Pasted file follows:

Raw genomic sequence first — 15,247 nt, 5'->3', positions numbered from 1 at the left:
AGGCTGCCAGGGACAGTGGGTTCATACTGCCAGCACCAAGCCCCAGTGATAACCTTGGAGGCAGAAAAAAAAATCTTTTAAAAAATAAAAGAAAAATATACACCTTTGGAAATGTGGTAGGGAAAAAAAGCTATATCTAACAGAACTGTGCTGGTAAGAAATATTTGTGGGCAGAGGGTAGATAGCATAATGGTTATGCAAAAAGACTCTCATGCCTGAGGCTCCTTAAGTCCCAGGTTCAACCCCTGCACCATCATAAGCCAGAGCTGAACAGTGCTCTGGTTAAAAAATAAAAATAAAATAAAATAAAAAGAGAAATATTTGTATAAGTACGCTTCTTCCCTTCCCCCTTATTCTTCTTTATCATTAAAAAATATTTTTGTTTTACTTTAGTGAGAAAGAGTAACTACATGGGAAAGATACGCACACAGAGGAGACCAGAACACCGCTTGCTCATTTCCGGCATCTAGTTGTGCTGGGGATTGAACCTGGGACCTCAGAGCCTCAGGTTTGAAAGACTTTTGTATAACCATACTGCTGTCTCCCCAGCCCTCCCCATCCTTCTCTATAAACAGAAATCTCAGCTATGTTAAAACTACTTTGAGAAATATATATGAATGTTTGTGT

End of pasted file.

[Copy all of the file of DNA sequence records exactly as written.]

Raw genomic sequence first — 15,247 nt, 5'->3', positions numbered from 1 at the left:
AGGCTGCCAGGGACAGTGGGTTCATACTGCCAGCACCAAGCCCCAGTGATAACCTTGGAGGCAGAAAAAAAAATCTTTTAAAAAATAAAAGAAAAATATACACCTTTGGAAATGTGGTAGGGAAAAAAAGCTATATCTAACAGAACTGTGCTGGTAAGAAATATTTGTGGGCAGAGGGTAGATAGCATAATGGTTATGCAAAAAGACTCTCATGCCTGAGGCTCCTTAAGTCCCAGGTTCAACCCCTGCACCATCATAAGCCAGAGCTGAACAGTGCTCTGGTTAAAAAATAAAAATAAAATAAAATAAAAAGAGAAATATTTGTATAAGTACGCTTCTTCCCTTCCCCCTTATTCTTCTTTATCATTAAAAAATATTTTTGTTTTACTTTAGTGAGAAAGAGTAACTACATGGGAAAGATACGCACACAGAGGAGACCAGAACACCGCTTGCTCATTTCCGGCATCTAGTTGTGCTGGGGATTGAACCTGGGACCTCAGAGCCTCAGGTTTGAAAGACTTTTGTATAACCATACTGCTGTCTCCCCAGCCCTCCCCATCCTTCTCTATAAACAGAAATCTCAGCTATGTTAAAACTACTTTGAGAAATATATATGAATGTTTGTGT